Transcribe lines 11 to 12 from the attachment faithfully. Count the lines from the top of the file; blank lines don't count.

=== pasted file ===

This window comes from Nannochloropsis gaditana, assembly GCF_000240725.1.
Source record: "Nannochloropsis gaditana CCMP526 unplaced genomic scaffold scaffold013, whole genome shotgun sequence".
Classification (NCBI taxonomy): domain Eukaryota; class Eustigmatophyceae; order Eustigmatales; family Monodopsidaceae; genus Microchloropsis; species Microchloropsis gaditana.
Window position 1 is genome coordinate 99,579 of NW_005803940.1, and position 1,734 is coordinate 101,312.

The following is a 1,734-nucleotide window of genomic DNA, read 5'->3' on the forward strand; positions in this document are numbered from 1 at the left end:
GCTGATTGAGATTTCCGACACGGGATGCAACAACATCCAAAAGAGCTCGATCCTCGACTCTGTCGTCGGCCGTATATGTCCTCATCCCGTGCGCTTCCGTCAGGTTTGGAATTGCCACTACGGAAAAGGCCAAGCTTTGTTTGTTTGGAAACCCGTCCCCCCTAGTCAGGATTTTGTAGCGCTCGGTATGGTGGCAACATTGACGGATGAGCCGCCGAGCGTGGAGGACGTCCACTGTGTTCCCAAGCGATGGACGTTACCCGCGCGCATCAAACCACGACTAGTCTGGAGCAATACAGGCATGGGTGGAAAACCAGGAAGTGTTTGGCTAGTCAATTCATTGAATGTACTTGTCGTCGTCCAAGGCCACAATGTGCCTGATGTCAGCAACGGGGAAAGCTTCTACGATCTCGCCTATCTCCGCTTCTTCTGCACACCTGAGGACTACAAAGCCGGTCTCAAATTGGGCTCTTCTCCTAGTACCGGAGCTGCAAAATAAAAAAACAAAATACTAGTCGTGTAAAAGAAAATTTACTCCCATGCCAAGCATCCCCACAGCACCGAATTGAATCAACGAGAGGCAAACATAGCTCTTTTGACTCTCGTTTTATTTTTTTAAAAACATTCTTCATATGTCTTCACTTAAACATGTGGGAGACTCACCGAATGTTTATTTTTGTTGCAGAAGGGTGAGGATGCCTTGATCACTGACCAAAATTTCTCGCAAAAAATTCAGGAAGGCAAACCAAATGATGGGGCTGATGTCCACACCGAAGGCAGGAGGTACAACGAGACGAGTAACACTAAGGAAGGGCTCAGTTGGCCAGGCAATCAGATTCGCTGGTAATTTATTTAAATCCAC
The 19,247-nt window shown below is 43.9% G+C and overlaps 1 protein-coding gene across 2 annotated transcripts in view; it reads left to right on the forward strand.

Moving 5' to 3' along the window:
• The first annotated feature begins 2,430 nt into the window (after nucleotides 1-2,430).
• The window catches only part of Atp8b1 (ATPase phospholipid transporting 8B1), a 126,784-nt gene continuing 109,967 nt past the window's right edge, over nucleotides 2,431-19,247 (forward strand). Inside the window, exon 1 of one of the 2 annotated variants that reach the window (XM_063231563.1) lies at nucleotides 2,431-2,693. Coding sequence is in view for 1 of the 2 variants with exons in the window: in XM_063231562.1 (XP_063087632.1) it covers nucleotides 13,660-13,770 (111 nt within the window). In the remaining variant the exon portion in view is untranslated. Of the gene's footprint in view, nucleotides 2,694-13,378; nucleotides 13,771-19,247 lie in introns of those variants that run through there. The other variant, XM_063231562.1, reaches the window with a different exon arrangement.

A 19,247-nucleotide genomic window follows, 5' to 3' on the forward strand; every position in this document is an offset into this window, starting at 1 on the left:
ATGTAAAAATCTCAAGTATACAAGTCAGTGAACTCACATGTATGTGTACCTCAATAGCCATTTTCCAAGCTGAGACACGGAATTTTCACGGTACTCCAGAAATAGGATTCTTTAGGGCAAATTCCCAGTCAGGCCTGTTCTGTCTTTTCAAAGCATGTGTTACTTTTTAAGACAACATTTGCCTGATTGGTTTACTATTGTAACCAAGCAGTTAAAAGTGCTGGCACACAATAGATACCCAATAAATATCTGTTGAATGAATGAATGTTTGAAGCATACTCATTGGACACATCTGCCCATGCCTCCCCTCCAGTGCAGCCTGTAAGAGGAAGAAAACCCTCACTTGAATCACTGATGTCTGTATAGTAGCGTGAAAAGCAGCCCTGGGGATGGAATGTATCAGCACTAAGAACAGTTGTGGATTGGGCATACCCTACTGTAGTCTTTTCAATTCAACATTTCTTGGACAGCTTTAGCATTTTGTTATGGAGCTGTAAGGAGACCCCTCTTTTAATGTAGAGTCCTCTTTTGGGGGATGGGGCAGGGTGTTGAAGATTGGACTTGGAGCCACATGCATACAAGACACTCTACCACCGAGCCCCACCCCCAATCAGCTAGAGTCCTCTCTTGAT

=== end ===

A 19,247-nucleotide genomic window follows, 5' to 3' on the forward strand; every position in this document is an offset into this window, starting at 1 on the left:
ATGTAAAAATCTCAAGTATACAAGTCAGTGAACTCACATGTATGTGTACCTCAATAGCCATTTTCCAAGCTGAGACACGGAATTTTCACGGTACTCCAGAAATAGGATTCTTTAGGGCAAATTCCCAGTCAGGCCTGTTCTGTCTTTTCAAAGCATGTGTTACTTTTTAAGACAACATTTGCCTGATTGGTTTACTATTGTAACCAAGCAGTTAAAAGTGCTGGCACACAATAGATACCCAATAAATATCTGTTGAATGAATGAATGTTTGAAGCATACTCATTGGACACATCTGCCCATGCCTCCCCTCCAGTGCAGCCTGTAAGAGGAAGAAAACCCTCACTTGAATCACTGATGTCTGTATAGTAGCGTGAAAAGCAGCCCTGGGGATGGAATGTATCAGCACTAAGAACAGTTGTGGATTGGGCATACCCTACTGTAGTCTTTTCAATTCAACATTTCTTGGACAGCTTTAGCATTTTGTTATGGAGCTGTAAGGAGACCCCTCTTTTAATGTAGAGTCCTCTTTTGGGGGATGGGGCAGGGTGTTGAAGATTGGACTTGGAGCCACATGCATACAAGACACTCTACCACCGAGCCCCACCCCCAATCAGCTAGAGTCCTCTCTTGAT